I find it interesting to compare how Paul and the Gospel were received in different cities – especially by those who refused to be convinced about Jesus.  Looking back just in Acts 17, the unbelieving Thessalonians were down-right hostile (vs. 5).  In Berea, on the other hand, we don’t see any conflict until the Thessalonians showed up (vs. 13).  To me that says that the unbelievers in Berea either were well out-numbered by believers or were more-or-less indifferent to Paul and his teaching.  Now in Greece, the Athenians seem neither hostile nor indifferent; rather they were curious, wanting to hear any and all new ideas (vs. 18-21) … simply for the sake of hearing them. Thinking back to shopping for that dress and sweater, the Athenians made a sport out of window-shopping for new religious ideas.

Like any good salesperson, Paul knows that the first step to completing this transaction is getting the Athenians away from the window and into the store.  We can learn a lesson from Paul here in how he approached the Athenians.  Paul doesn’t lead off with a direct rant about the inadequacy of their “gods.” This would have offended them, causing their minds to close immediately to his message.  Rather Paul uses the Athenians’ curiosity as well as their acknowledgement of an “unknown god” as an open door to invite them in and to tell them about the God (unknown to the Athenians) Whom Paul served.  Instead of attacking them outright; Paul contrasted God the Father with all of the others that the Athenians wasted their time worshiping (vs. 22-29).

Continuing our shopping analogy – when Paul concluded his message, the curiosity of some was satisfied by what they had seen through the window. These people mocked Paul and were ready to move on to see what was in the next window. Others however, including a judge of the Areopagus named Dionysius, saw something in Paul’s message worth exploring further (vs. 32, 34). This time just hearing the latest trend in religion was not enough for these people. They were enticed to do more than window-shop on that day, and so they followed Paul wanting to learn more of this Jesus Whom Paul preached.

Acts 17:34 counts Dionysius and Damaris (a woman) among those who “believed (became Christians).”  Remember/look back at Galatians 3:27 (quoted at the beginning of today’s post).  In becoming Christians –Dionysius, Damaris, the apostle Paul, … even you and I – we have all clothed ourselves Christ. Maybe, like Dionysuis, we saw Christ while out window-shopping and just couldn’t keep ourselves from running in and claiming Him right then-and-there. Maybe like a pair of shoes I bought a few summers ago, we visited the store time after time – checking every time to see if Christ was still waiting, wanting to try Him on one more time before we decided if following Him was worth the cost (Lk 14:26-33).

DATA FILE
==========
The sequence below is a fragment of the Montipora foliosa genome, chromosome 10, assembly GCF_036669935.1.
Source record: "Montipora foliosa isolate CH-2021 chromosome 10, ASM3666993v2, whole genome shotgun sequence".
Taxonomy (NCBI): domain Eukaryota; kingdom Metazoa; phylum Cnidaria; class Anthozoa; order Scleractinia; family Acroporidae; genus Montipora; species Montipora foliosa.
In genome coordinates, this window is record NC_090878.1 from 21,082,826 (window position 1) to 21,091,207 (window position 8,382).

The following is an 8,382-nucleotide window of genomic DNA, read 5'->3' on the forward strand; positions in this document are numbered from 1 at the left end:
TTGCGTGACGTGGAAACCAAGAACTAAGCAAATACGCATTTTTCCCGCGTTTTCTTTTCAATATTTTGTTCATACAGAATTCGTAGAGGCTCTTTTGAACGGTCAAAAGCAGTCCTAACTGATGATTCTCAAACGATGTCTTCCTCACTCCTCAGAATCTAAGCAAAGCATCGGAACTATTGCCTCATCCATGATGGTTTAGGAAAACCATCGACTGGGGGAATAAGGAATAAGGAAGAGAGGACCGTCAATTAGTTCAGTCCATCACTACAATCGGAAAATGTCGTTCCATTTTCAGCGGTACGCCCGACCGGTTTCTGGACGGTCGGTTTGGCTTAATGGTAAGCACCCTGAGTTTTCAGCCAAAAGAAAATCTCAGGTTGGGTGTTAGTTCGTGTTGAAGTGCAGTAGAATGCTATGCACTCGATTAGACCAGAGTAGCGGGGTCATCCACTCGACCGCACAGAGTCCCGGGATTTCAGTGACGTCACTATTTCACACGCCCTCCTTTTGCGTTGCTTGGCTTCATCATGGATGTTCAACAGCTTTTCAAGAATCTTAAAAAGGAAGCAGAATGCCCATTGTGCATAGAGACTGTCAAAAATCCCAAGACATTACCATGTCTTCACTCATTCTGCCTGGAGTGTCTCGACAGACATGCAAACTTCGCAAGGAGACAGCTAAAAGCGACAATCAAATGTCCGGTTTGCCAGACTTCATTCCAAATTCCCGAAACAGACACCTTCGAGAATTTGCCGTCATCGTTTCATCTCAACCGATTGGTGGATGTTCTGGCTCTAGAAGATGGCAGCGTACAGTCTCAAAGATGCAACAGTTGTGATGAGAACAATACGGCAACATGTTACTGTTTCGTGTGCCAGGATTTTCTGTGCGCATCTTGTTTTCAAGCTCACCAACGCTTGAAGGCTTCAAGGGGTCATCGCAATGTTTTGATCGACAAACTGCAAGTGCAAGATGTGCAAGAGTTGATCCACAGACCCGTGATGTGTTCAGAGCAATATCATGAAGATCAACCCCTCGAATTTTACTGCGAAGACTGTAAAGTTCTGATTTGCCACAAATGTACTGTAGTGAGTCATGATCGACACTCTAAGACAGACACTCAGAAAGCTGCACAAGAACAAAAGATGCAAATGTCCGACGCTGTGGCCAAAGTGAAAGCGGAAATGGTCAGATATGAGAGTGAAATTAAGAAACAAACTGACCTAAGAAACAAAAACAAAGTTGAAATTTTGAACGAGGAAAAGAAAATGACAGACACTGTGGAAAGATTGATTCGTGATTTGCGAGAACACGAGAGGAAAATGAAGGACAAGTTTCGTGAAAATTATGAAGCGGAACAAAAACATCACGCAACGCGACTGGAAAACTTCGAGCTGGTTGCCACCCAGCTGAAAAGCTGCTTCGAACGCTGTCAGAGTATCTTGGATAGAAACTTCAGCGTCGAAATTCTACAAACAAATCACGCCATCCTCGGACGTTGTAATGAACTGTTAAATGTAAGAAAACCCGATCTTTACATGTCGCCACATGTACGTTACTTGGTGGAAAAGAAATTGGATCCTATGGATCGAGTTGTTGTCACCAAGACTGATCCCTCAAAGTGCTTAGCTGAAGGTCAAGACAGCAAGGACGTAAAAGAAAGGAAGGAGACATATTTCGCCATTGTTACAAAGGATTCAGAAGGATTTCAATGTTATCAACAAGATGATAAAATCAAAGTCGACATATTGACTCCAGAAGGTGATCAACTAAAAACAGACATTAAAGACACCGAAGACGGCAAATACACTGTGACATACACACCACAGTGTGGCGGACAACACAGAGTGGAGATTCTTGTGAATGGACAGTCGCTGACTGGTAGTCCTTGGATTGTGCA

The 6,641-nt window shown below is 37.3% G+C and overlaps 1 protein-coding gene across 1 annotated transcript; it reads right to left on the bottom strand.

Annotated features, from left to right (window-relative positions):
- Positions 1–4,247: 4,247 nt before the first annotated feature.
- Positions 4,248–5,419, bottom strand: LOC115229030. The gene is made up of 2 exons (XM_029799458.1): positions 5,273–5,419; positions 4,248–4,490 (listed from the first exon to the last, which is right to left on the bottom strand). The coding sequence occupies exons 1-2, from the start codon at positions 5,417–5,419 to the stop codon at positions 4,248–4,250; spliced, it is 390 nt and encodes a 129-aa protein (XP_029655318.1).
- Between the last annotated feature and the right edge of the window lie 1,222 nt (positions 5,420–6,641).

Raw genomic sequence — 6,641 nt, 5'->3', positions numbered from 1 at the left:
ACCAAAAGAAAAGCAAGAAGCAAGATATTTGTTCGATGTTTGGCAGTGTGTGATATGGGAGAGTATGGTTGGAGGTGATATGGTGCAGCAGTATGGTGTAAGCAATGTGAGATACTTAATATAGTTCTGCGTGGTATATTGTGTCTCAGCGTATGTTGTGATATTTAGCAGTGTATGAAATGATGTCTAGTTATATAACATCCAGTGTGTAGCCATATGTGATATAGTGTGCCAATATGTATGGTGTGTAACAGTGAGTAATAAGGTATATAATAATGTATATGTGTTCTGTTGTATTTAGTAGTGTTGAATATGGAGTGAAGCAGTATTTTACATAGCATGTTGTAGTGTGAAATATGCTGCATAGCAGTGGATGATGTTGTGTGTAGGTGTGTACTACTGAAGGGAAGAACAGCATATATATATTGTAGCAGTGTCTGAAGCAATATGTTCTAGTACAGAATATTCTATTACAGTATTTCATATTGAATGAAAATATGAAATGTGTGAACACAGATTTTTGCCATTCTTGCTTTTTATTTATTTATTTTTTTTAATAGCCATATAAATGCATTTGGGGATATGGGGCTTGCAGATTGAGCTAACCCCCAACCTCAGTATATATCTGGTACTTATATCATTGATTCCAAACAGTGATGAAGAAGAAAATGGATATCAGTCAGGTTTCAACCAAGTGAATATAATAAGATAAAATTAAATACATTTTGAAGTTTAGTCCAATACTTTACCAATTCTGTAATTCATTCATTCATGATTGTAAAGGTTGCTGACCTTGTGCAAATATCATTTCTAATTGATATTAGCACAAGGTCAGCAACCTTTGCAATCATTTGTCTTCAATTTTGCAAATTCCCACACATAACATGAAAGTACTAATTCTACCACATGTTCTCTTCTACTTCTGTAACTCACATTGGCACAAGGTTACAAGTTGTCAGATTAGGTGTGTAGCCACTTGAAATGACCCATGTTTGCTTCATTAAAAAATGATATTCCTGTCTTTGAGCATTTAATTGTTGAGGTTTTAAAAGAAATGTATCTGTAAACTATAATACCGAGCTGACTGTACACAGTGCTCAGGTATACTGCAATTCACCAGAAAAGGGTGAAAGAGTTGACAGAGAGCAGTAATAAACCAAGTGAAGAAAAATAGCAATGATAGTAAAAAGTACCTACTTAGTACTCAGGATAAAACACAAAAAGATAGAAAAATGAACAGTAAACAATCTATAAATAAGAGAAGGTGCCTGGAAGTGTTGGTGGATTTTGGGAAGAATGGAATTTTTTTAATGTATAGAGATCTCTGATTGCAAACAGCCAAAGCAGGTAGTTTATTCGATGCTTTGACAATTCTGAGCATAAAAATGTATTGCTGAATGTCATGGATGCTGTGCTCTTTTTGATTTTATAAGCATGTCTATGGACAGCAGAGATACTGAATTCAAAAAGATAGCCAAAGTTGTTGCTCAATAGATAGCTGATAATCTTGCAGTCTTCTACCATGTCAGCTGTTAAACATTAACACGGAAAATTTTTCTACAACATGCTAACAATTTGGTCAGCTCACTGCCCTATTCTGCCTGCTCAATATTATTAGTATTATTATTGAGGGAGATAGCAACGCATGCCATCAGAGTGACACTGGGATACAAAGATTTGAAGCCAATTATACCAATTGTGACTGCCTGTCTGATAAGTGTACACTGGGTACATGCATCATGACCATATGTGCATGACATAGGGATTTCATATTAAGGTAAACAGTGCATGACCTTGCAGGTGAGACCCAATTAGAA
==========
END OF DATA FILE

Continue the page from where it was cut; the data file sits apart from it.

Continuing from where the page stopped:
Friends, if we never did anything beyond walk by the window or briefly try Him on … if we never took the steps necessary to complete the transaction, then we may never have known that the price was already been paid.  The gift of salvation is free – paid for by the blood of Jesus Christ (Rom 5:15-16).  As Paul said in Gal 3:27, “you have put on Christ,” but have you fully committed to Him by taking off the tags?  Tags are a way out – temporary ownership.  Whether left on intentionally or out of forgetfulness, they say, “I want the option of returning this.”  I ask you today, Do you intend to return Jesus Christ? Have you put Him on only temporarily? I beg you to take off whatever tag is still giving you the option of backing out! Jesus has claimed you as His for eternity. Will you claim Him likewise?

… If you have read this as one who has never put your trust in Jesus, I would be honored to lead you in a prayer to accept Him as your Savior.  As Paul told the men of the Areopagus, “He has fixed a day when He will judge the world righteously by a Man Whom He has destined and appointed for that task …” (Acts 17:31). 

Dear God, I come to You in Jesus’ name.  I have heard Your call on my life.  I was created in Your image, and I thank You for Jesus the Christ! I believe that He came to earth, lived among men, and died in my place.  I believe that You raised Him from death to life so that I, too, can be where You are.  Come now, Lord, and let Your Holy Spirit be with me where I am.  Amen.

If you prayed that prayer with a believing heart, then – brother or sister – I am humbled to be the first to welcome you into the family of God.  I’m sorry that I do not have any fancy pamphlets to offer you as to how to begin your Christian walk, but I would recommend that you find a Bible-based church and a pastor who can be there to hold your hand while you take your first steps in the faith.  I look forward to meeting with you in fellowship again – either in Sunday school or through this blog.  God bless you!